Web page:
If you label yourself as a true Georgia fan, you must know of the legend, Charley Trippi. In fact, if you claim you are a college football fan, you should know this name, Charley Trippi.
He was one of the most amazing athletes to ever play here at the University of Georgia. He was inducted into the College Football Hall of Fame in 1959 and was inducted the Pro Football Hall of Fame in 1968. At UGA, his number 62 is retired. While he earned first-team All-America recognition in football, he also played baseball for Georgia. Mr. Trippi won the 1943 Rose Bowl’s most valuable player award after his stellar performance against the University of California Los Angeles Bruins.
75 years later, I had the opportunity of talking with Mr. Trippi entering this 2017 Rose Bowl.
The archivist here at UGA, Mark Maxwell, wanted to do a special on Charley Trippi about his experience at the 1943 Rose Bowl. Mr. Maxwell invited me to join him for the interview with Trippi. At Mr. Trippi’s house, Mr. Maxwell and Mr. Trippi discussed the ‘43 Rose Bowl while watching the colored film of the game. Throughout the interview, I snapped pictures of the two talking. Many of you would think the 96-year-old would have difficulty in remembering the game. Well, you’re wrong. Mr. Trippi recalled almost the entire game. He also remembered the whole Georgia team roster and named a couple of the standout players from the Bulldogs’ opponent, UCLA, along with giving us a little play-by-play on one of the fake punts Coach Wally Butts and the Bulldogs ran.
Mr. Trippi had some great remarks on the game.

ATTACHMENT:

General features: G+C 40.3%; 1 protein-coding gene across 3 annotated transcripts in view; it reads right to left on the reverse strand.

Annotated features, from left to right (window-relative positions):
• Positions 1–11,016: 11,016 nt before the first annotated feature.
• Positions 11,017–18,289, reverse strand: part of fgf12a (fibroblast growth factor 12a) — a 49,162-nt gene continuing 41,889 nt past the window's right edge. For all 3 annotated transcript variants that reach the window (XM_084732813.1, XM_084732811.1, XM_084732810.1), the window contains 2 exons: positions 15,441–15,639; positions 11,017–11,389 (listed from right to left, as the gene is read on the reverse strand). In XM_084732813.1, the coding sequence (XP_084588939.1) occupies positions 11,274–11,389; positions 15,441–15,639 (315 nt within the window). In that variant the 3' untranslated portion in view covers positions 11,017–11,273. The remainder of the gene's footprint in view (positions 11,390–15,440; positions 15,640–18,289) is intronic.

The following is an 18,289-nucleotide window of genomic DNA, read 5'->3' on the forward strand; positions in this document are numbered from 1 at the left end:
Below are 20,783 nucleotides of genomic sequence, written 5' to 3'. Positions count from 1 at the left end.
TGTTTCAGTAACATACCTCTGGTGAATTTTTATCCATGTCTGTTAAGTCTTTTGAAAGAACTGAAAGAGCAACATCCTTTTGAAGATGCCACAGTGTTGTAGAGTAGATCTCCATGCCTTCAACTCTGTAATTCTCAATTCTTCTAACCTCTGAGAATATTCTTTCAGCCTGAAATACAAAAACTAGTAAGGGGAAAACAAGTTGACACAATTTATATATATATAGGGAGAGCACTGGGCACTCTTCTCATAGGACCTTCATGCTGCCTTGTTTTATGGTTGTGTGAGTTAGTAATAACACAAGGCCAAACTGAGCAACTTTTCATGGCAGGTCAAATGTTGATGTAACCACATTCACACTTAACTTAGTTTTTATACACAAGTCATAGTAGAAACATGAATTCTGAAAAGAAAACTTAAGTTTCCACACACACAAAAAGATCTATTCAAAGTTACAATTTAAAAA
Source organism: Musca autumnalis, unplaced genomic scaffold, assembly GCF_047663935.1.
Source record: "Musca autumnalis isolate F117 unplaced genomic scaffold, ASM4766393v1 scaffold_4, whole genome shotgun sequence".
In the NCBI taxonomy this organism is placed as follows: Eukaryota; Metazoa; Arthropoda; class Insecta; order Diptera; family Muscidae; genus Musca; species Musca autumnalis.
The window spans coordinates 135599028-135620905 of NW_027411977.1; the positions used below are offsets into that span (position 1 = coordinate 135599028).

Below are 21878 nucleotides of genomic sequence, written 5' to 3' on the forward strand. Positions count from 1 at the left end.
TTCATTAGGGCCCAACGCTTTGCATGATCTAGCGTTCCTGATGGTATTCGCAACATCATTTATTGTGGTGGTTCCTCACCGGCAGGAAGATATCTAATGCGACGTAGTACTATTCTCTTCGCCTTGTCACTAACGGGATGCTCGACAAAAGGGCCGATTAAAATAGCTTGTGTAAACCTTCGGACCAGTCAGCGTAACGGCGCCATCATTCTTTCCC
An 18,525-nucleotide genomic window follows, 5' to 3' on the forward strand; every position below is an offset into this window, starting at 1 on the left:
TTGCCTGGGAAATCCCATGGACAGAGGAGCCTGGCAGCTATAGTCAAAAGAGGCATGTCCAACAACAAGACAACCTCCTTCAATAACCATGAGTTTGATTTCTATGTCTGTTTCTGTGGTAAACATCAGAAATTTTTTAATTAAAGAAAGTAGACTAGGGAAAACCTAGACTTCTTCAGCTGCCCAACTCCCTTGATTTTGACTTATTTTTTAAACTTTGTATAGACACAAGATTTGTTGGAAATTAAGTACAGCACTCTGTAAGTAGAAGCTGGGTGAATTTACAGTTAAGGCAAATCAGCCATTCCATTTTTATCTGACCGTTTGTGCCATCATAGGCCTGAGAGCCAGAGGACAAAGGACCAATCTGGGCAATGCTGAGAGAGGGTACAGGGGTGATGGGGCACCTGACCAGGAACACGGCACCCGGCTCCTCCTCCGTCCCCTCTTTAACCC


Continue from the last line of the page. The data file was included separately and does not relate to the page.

For instance, when we were looking at the scoreboard on the game film we spotted the number of first downs each team had. At the time of Mr. Trippi’s comment, Georgia had 16 to their 4. Seeing this, Mr. Trippi said, “We completely dominated the game. We finished the game with 24 first downs and UCLA finished with 5.” He also had something to say about Coach Butts’ strategy. It was really funny in that if something worked, he’d do it again, usually the very next play! In the game film, you’ll see that we fake punted, succeeded, then did it again later in the game.
Here is some background of the 1942 season that led to the appearance in the 1943 Rose Bowl, statistics on the game, and the scoring summary. Oh, and I’d like to preface this paragraph with recognition. I completely accredit Mark Maxwell for these stats. He literally knows everything about Georgia athletics and gave me all of these little snippets of stats.
Let’s start with the big story of the 1942 season. Heisman winner, Frank Sinkwich, entered the game with two bum ankles, so he did not see the field as much as he had in the regular season. Although he did not play as much as he and Coach Butts desired, he still received more press than anyone else on the team. In doing so, they made him wear 52, a different number than what he had worn all season (21), so people wouldn’t recognize him. Now we can talk about the story of the game. Charley Trippi had an outstanding game and won the most valuable player of the game. He was a do-it-all athlete while he played in every phase of the game: offense, defense, and special teams. On special teams, he punted twice for an average of 49.5, booming one of his punts for 67 yards. On defense, he intercepted one of the four interceptions UCLA threw. Finally, on offense, he rushed for 115 yards on 27 carries while the entire UCLA team rushed for just 97, so he outrushed their entire team by 18 yards. He also passed for 96 yards on 6 completions.
To close out this article, I’d like to give special thanks to Mark Maxwell for allowing me to join him for this once in a lifetime experience. I’d also like to thank Charley Trippi for letting Mr. Maxwell and me interview him. Mr. Trippi is a magnificent man! Here’s hoping our current Bulldogs also dominate the Rose Bowl like the awesome 1942 Georgia team.
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